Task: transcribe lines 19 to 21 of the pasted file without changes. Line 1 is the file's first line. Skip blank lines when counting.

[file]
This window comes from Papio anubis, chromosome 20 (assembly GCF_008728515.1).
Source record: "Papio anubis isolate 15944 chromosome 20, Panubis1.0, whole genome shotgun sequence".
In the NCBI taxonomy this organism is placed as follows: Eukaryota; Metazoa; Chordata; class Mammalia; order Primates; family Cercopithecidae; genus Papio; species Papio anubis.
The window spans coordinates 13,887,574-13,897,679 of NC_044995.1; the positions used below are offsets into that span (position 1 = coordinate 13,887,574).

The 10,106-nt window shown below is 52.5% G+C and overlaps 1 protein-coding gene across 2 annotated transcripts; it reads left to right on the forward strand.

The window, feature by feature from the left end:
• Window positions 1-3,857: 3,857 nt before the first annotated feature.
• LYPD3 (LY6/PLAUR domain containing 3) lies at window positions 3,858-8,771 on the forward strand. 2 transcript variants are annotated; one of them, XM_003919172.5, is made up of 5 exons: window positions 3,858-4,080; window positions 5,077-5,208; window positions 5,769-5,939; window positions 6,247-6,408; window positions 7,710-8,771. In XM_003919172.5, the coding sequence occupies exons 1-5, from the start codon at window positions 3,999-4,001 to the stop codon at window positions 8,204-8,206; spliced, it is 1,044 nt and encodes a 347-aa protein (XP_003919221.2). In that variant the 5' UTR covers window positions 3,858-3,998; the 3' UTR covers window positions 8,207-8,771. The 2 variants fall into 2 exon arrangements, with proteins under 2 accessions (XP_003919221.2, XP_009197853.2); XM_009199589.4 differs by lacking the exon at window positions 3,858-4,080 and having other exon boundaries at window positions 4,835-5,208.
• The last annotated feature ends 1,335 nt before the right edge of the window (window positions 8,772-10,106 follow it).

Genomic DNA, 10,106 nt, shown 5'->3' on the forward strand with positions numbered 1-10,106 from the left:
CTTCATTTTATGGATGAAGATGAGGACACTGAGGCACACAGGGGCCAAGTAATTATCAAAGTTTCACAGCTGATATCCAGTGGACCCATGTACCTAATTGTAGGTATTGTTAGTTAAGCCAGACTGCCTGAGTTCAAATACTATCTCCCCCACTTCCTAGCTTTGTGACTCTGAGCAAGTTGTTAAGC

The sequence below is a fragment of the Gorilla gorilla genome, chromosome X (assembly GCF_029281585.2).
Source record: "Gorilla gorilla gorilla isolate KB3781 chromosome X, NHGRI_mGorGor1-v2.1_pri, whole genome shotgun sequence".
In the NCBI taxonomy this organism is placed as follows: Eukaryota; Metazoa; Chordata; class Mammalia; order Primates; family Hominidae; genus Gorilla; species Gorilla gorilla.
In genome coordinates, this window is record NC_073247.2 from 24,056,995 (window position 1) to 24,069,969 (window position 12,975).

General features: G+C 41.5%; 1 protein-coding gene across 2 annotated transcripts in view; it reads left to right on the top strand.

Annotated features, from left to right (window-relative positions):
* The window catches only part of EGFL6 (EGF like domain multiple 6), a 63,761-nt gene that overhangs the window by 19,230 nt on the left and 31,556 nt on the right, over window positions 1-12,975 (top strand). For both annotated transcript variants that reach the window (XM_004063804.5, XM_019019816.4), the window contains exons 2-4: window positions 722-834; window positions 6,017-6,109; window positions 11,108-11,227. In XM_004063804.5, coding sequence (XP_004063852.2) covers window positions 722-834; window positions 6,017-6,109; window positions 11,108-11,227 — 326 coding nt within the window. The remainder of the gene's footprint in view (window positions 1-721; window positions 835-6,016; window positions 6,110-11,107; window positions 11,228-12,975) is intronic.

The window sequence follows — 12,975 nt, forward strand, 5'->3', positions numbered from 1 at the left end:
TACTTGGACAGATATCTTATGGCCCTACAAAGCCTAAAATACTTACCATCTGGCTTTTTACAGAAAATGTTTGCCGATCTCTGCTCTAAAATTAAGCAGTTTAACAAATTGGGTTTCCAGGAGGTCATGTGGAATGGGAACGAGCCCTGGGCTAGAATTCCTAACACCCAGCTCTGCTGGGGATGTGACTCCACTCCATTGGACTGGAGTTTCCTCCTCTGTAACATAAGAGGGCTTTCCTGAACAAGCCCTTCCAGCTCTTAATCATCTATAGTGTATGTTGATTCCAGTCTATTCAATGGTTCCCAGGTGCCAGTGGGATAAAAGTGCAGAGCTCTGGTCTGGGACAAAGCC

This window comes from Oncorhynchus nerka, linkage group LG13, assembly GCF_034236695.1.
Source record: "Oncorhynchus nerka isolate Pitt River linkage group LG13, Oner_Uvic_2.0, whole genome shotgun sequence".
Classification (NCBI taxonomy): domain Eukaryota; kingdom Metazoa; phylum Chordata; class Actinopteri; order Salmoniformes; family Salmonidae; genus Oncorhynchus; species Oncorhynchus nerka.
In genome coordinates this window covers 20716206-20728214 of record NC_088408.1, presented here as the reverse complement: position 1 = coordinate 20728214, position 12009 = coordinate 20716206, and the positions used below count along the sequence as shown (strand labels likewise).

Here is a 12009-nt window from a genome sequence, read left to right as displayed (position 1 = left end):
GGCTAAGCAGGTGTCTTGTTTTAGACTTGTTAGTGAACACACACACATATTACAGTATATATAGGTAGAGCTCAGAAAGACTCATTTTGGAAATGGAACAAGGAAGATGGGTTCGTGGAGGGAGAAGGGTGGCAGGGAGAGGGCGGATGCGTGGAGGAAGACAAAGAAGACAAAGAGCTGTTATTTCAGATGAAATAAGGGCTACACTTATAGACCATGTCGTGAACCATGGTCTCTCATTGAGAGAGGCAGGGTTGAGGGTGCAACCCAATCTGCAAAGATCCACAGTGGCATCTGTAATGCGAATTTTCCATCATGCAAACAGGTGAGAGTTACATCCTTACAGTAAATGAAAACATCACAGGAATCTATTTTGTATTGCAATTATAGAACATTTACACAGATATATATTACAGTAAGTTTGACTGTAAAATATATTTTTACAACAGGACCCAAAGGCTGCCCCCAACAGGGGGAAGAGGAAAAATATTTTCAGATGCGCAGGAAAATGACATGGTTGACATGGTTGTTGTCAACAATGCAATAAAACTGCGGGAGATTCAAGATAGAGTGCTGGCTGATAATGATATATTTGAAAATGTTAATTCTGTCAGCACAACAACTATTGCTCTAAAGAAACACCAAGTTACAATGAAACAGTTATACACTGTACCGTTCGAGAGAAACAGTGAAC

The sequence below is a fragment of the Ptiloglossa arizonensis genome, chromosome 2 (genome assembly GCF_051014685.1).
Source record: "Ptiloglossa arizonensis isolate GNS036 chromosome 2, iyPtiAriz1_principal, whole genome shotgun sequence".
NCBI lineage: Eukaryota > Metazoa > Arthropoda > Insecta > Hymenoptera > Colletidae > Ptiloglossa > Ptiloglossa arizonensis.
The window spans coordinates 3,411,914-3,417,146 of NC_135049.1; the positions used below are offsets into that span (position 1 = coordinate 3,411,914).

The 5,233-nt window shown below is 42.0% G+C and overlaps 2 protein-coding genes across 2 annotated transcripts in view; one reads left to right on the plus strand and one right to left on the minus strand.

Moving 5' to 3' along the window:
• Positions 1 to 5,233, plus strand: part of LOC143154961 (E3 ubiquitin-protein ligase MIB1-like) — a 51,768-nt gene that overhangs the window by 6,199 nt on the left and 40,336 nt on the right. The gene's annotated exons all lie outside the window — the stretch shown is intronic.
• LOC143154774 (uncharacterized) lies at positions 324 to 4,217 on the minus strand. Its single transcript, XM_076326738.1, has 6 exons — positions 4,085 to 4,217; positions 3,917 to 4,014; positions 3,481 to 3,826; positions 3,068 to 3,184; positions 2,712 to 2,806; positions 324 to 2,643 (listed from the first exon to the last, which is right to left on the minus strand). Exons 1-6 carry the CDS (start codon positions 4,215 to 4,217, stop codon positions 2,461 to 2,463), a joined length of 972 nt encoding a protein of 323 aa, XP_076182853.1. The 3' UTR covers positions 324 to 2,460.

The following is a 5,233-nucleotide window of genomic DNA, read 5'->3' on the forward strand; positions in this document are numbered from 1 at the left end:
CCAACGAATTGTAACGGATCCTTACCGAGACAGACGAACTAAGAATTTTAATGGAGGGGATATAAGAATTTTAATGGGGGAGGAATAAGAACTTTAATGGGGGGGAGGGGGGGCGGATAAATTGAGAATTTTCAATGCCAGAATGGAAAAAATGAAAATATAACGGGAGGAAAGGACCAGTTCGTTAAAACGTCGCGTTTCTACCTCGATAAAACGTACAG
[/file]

The window sequence follows — 12,975 nt, forward strand, 5'->3', positions numbered from 1 at the left end:
TACTTGGACAGATATCTTATGGCCCTACAAAGCCTAAAATACTTACCATCTGGCTTTTTACAGAAAATGTTTGCCGATCTCTGCTCTAAAATTAAGCAGTTTAACAAATTGGGTTTCCAGGAGGTCATGTGGAATGGGAACGAGCCCTGGGCTAGAATTCCTAACACCCAGCTCTGCTGGGGATGTGACTCCACTCCATTGGACTGGAGTTTCCTCCTCTGTAACATAAGAGGGCTTTCCTGAACAAGCCCTTCCAGCTCTTAATCATCTATAGTGTATGTTGATTCCAGTCTATTCAATGGTTCCCAGGTGCCAGTGGGATAAAAGTGCAGAGCTCTGGTCTGGGACAAAGCC

This window comes from Oncorhynchus nerka, linkage group LG13, assembly GCF_034236695.1.